Author: Leah Pattem
On Wednesday May 12, 1886, according to several reports at the time, the whole of Spain woke up to strong storms. By 6pm that same day, a tornado touched down in the capital and began a diagonal line of destruction between the then-town of Carabanchel and Madrid’s city-centre Retiro Park.
Coined the ‘killer’ for the 47 lives it claimed, the tornado hit Carabanchel Alto first, continuing towards Carabanchel Bajo and the Manzanares, destroying the river-side laundrettes and killing many of the women working there. It continued ripping up land, trees and houses on its way to Puente de Toledo, then Puerta de Toledo.
Curiously, the tornado spared Atocha Station leaving the steel and glass construction largely undamaged. The ‘killer’ pulled away only after tearing through Retiro Park, destroying 400 trees in the Botanical Gardens, razing the building where Casa de Vacas now stands overlooking the park’s rectangular lake, and damaging the barrio of Ventas. You can read about the storm in detail here.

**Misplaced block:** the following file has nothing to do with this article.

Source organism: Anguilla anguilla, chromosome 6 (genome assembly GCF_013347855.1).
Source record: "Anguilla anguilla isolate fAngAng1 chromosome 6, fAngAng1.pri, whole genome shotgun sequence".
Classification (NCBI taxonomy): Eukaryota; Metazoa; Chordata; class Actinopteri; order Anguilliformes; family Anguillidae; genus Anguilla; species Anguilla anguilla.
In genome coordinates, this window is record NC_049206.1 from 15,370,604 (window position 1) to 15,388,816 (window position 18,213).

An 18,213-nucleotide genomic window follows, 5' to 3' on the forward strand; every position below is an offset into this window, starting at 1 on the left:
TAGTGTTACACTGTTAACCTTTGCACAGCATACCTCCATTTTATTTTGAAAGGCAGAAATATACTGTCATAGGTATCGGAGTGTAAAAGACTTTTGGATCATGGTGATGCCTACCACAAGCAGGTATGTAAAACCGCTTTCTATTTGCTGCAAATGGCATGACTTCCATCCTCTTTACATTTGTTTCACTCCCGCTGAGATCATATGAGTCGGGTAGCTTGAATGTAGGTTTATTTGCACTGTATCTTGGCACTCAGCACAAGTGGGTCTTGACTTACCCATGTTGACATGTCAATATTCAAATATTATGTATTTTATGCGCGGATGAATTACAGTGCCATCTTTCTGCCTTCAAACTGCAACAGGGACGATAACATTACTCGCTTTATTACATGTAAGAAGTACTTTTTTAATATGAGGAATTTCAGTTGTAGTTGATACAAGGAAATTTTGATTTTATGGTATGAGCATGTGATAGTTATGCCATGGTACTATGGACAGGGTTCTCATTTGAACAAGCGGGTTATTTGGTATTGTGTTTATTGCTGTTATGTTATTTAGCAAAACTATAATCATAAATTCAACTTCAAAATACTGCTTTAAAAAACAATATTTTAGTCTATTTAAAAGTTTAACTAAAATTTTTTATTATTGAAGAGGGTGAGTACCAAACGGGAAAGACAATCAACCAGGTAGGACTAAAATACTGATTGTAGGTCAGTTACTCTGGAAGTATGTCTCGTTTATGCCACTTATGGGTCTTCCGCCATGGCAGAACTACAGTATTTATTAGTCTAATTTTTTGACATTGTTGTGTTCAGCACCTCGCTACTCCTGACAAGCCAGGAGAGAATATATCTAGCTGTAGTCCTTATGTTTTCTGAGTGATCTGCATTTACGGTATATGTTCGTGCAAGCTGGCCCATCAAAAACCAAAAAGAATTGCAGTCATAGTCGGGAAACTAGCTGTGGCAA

A year later, the Crystal Palace, which housed Madrid’s Human Zoo, was built – an odd move given the previous year’s damage but, perhaps they thought lightning won’t strike twice in the same place.
What remains of the tornado damage is limited to artist illustrations which, following Storm Filomena in 2021, no longer seem hard to believe.
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